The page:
Regarding questions on continuous renal replacement therapy (CRRT) versus hemodialysis(HD) and the use of CRRT.
Your facility should have a thorough CRRT class (with hands on) available to all nurses that will be providing CRRT care. You should refer to information obtained from such a course to verify any information.
CVVHDF or continuous veno-venoushemodiafiltration uses both dialysis and hemofiltration (which uses "replacement fluid" added to the blood and later removed.
There are various forms of continuous renal replacement therapy (CRRT). Examples of CRRT treatments include:
- SCUF - slow continuous ultrafiltration is intended to remove excess fluid.
- CVVH – continuous veno-venous hemofiltration strives to provide convective clearance of excess waste products; middle/large molecules; balance of electrolytes, acid/base and excess fluid.
- CVVHD – continuous veno-venous hemodialysis can deliver diffusive clearance of excess waste products; small molecules; balance of electrolytes, acid/base and excess fluid.
- CVVHDF – continuous veno-venous hemodiafiltration aims to provide diffusive clearance of excess waste products; small molecules; removal of middle/large molecules; balance of electrolytes, acid/base and excess fluid.
- Hemoadsorption - an extracorporeal blood purification technique that provides removal of target substances from the blood by adsorption of the target substances to a sorbent cartridge/filter.
Basically, continuous renal replacement therapy (CRRT)
is supposed to be better tolerated on hemodynamically unstable patients and may actually be better than HD for acute renal injury (AKI) patients. The type of CRRT therapy used (see the list above)varies based on whether it uses dialysate or replacement fluid, both (as in CVVHDF), or neither (as in SCUFF). The size of the molecules removed when dialysate is used (in hemodialysis) are small-sized molecules. The size of molecules removed when replacement fluid is used are medium to large-sized (as in CVVH) through convection and ultrafiltration.
In answer to the questions about the filter and the prebloodpump (PBP). The blood filter
basically contains numerous, semi-permeable, minute tubes inside it in which the blood travels. Dialysate
flows on the other side
of the semi permeable membrane, in the opposite direction
of the blood, never coming into direct contact with blood, and is then removed into the ultrafitrate line after it passes through the outside of the filter. Hemodialysis allows fluid and small molecule solutes can travel through the semi permeable membrane of the tubes in the filter through diffusion and ultrafiltration. Replacement fluids
, when used in CRRT, are added to the blood either before it enters the filter(pre-filter), or after it exits the filter( post-filter),or both. Replacement fluid travels in the same direction the blood travels
and is then is removed out from the system(along with the molecules it removes through solvent drag) into the ultrafiltrate line. Even though it is named "replacement" fluid, it is removed from the system automatically and not given back to the patient.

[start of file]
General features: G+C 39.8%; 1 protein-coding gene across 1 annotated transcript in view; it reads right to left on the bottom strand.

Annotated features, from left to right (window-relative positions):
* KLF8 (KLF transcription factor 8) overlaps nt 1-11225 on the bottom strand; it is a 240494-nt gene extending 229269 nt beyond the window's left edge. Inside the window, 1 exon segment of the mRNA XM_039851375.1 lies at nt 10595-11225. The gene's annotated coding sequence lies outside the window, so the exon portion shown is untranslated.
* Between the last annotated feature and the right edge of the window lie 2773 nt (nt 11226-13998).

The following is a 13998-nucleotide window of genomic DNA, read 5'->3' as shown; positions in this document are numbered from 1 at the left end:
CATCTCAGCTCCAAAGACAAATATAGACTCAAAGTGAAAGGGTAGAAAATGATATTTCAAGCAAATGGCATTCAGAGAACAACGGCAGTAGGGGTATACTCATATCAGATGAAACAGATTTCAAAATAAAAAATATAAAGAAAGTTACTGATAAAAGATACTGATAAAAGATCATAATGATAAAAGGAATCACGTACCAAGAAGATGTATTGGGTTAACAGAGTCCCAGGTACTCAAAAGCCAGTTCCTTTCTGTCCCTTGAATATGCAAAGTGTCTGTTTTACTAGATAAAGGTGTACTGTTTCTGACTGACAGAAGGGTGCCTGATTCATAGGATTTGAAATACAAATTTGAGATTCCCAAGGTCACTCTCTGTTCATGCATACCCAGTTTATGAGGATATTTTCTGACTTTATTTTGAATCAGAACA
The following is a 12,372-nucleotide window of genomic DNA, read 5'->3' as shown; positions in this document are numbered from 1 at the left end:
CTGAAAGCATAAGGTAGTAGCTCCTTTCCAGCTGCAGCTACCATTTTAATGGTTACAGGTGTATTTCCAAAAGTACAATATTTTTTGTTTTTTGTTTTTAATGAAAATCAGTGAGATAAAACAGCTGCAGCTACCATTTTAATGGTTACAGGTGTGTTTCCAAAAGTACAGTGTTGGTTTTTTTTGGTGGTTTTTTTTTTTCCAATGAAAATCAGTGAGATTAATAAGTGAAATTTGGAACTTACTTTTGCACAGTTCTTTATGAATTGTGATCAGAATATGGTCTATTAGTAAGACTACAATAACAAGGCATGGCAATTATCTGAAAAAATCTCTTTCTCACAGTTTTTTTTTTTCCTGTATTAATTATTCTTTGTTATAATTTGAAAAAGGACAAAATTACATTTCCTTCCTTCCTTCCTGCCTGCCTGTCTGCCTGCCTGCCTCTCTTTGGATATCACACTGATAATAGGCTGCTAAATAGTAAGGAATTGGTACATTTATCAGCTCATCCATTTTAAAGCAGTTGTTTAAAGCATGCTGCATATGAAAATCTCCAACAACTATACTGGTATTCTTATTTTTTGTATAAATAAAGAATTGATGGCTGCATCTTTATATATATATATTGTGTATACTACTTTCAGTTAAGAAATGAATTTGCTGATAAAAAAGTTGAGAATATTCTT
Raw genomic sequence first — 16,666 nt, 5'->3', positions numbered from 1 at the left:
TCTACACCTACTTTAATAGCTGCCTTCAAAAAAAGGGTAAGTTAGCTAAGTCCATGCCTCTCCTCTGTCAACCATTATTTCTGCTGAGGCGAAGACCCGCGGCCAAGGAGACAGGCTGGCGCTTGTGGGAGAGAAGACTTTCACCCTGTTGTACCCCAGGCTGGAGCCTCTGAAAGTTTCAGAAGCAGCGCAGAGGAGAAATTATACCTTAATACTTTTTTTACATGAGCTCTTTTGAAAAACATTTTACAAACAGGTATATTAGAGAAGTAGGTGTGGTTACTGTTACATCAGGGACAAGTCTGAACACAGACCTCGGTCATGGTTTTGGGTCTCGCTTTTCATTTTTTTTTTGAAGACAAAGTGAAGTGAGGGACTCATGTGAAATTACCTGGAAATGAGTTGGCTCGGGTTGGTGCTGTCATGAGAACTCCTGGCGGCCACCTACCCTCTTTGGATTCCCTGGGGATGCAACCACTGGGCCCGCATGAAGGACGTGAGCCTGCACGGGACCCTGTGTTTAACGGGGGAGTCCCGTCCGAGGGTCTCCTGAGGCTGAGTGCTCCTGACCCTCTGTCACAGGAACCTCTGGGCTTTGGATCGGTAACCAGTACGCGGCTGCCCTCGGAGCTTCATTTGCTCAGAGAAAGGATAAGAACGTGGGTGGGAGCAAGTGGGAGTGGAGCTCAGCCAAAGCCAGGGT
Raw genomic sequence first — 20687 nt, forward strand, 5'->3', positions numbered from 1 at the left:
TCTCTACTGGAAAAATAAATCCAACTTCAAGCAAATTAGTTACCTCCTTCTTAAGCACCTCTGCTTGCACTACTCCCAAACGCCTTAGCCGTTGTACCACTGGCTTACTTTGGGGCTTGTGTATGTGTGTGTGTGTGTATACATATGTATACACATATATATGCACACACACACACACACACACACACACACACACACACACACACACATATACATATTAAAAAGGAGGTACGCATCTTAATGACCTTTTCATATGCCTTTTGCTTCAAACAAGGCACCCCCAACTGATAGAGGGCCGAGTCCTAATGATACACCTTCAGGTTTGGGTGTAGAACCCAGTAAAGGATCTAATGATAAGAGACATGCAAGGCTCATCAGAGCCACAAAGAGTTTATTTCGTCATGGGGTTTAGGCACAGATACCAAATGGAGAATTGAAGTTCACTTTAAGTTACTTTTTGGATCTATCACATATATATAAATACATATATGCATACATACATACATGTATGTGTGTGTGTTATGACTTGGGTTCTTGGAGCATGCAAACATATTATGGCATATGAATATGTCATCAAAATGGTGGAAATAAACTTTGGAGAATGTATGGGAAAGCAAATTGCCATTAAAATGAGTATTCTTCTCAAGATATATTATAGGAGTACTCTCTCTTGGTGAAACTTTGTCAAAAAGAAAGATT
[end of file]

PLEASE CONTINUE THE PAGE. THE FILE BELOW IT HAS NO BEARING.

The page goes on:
The prebloodpump (PBP)
is the pump is the portion of the system that adds a pre-blood filter solution
into the system, to the blood, which is later filtered out. The PBP can be used to give pre-blood filter replacement fluid or
it can be used to give a pre-filter anticoagulant fluid, such as citrate, instead. (Either the PBP line can be used or a separate heparin syringe attached to a the system can be used to anti-coagulate the patient).
In some systems, the replacement line, as well as the dialysate line, can travel one of two pathways. The dialysate line, when used for hemodialysis, follows a route that takes it in the opposite direction of the blood. The dialysate line can also be used for a post-filter replacement line (if it is not
needed for hemodialysis) following a route that adds replacement after the filter-- in the same direction of the blood. If the PBP is used for citrate, the replacement line can follow a pathway that delivers a pre-filter replacement. The replacement line is often used for the pre- filter replacement fluid, while the dialysate line is used for the post filter replacement fluid when hemodialysis is not required (as in CVVH) and the PBP then used for citrate. If hemodialysis is needed, as well as both pre-filter and post-filter replacement, and pre-filter citrate is needed, any citrate has to be added separately, prior to the system, altogether. The PBP line then would add the pre-filter replacement fluid, and the replacement line would add post-filter replacement fluid to the system.
For additional information other than the course your facility should provide you with,
I suggest you find a CRRT course instruction on the web such as: http://www.orlandohealth.com/pdf%20f...%20replace.pdf
You can find more information Gambro's website on their Prismaflex CRRT/HD machines at their website: The Prismaflex® System - Gambro